Today marks the 110th birth anniversary of the greatest painter of modern Sri Lanka, George Keyt. Last year I related the story of the rediscovery of the ‘lost’ stained glass panels based on his stupendous canvas ‘Lanka Matha’ commissioned for the Ceylon Pavilion at the Expo 1967 in Montreal, Canada. Logistical problems involved in transporting these stained glass panels safely to Colombo led our government to gift them to the City of Montreal. .
|A closeup of the stained-glass reinterpretation of Keyt’s -’Lanka Matha’
After spending some years in storage, the cultural authorities in Montreal have installed the panels, beautifully back lit, in the foyer of the Bibliotheque [Library] Marie-Uguay. It is their star exhibit. Sri Lanka now has a cultural footprint in Canada.
My story which appeared in the Sunday Times last year stirred many ripples. This January I received an interesting email about the Keyt panels from Patrick Hogan in England (via Canadian diplomat Jean-Philippe Linteau).
A friend had sent him my article on these panels that had appeared in the Sunday Times. Patrick’s father and grandfather had both been designers at the Whitefriars Stained Glass Factory at Wealdstone that had transformed Keyt’s canvas into stained glass panels.
There is a network linking all the friends of Whitefriars and Patrick is in it. The Keyt installation is well remembered. The designer craftsman responsible for the work is Alfred Fisher, now living in retirement.
Patrick Hogan is a grandfather in his seventies and, believe it or not, now lives in a barge with his lap-top and dog, cruising along England’s old canals while communicating with his friends world wide.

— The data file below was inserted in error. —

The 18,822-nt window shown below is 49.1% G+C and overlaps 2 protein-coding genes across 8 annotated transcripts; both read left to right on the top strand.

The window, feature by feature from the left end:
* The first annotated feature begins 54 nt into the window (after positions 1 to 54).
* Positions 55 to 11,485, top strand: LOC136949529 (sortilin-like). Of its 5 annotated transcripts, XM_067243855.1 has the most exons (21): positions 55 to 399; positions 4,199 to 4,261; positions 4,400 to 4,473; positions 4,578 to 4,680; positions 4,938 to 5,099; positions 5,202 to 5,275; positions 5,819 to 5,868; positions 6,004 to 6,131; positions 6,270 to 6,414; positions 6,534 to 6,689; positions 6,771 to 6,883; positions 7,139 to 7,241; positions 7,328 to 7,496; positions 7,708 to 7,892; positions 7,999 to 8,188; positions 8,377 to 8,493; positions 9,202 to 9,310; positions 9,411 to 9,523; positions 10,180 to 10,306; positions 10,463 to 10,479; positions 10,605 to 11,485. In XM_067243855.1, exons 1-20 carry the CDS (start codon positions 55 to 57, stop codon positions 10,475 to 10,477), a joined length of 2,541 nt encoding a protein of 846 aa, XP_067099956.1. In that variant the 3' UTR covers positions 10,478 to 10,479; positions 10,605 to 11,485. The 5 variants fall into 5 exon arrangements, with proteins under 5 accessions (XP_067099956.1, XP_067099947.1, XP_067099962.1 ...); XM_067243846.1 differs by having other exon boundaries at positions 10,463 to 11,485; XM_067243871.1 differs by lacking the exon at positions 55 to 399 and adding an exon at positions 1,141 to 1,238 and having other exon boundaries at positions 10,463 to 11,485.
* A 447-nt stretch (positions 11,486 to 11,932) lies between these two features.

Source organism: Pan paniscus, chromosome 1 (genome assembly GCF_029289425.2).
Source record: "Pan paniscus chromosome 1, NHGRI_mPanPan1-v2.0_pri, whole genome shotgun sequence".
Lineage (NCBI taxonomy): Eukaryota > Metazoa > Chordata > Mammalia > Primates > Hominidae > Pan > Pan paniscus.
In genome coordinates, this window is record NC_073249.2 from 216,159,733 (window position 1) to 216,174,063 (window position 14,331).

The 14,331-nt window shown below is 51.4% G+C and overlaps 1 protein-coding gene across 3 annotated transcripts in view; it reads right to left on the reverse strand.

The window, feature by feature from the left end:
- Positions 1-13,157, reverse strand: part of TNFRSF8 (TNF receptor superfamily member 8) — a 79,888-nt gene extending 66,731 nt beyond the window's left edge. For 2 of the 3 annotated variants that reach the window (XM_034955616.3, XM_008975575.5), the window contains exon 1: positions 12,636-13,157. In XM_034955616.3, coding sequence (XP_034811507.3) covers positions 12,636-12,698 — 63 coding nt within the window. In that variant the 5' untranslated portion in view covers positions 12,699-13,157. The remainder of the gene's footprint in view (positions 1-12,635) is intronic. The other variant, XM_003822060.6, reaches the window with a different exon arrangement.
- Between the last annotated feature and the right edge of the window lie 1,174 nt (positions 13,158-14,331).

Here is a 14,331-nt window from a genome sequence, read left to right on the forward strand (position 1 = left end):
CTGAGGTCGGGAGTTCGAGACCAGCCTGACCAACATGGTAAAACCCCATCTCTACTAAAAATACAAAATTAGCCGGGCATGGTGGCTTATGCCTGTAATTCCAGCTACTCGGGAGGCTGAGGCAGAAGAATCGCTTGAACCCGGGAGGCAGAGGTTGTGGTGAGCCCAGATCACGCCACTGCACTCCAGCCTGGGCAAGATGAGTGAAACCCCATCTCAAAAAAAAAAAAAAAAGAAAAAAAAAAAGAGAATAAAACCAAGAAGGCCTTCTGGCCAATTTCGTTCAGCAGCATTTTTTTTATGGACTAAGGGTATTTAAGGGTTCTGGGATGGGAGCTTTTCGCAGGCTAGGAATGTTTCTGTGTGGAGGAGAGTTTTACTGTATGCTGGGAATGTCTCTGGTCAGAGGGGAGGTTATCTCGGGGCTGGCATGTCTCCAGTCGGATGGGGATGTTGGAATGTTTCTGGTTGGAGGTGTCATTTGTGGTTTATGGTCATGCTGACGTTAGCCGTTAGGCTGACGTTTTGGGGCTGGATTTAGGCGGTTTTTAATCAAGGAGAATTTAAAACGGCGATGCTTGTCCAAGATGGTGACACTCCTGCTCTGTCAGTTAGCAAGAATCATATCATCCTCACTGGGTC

Tongue-in-cheek his email call sign is ‘bargiepat’. He is fascinated with Keyt and my story of the lost canvas and the rediscovered stained glass installation.
He communicated with a friend Sheila Tshudy who works in the Corning Museum of Glass in New York, the largest such museum in the world.
We now ‘hit pay dirt’ [almost] in our search. The Corning Museum has a huge actual size composite photograph of Keyt’s painting – unfortunately in black and white.
This complete picture shows us that the installation in Montreal lacks the two end panels. In all their glory panels of a brilliant sun and a silvery moon frame the statuesque Lanka Matha.
Patrick has developed a computer coloured version which we may be able to see some time later. From a study of the Corning photograph Patrick discovered that some panels in Montreal have been assembled incorrectly and has informed the library of this. Alas, the original canvas is not at Corning either.
|The Whitefriars Factory
Thanks to Patrick I have communicated with the Whitefriars designer Alfred Fisher. He has a clear recollection of this commission and believes that Keyt knew the painting was to be transformed into stained glass form and had tried to adapt to it. Alfred says the original was half the size of the stained glass panels.
This was then photographically enlarged to suit the panel size. He believes the photograph at Corning Museum is the one he modelled his panels on. He is intrigued how it ended up in Corning together with his working sketches called “cartoons” Alfred had last seen them at a London Museum.
Apart from the fact that this work was commissioned by the Government of Ceylon he has, unfortunately, no recollection of the government representative who met him. Nor does he know what happened to the canvas after he made the panels.
However, he says that there were internal problems in Whitefriars at the time and this may have led to the original painting being rubbished. There the matter rests - for the moment.
(The writer is a Trustee, George Keyt Foundation)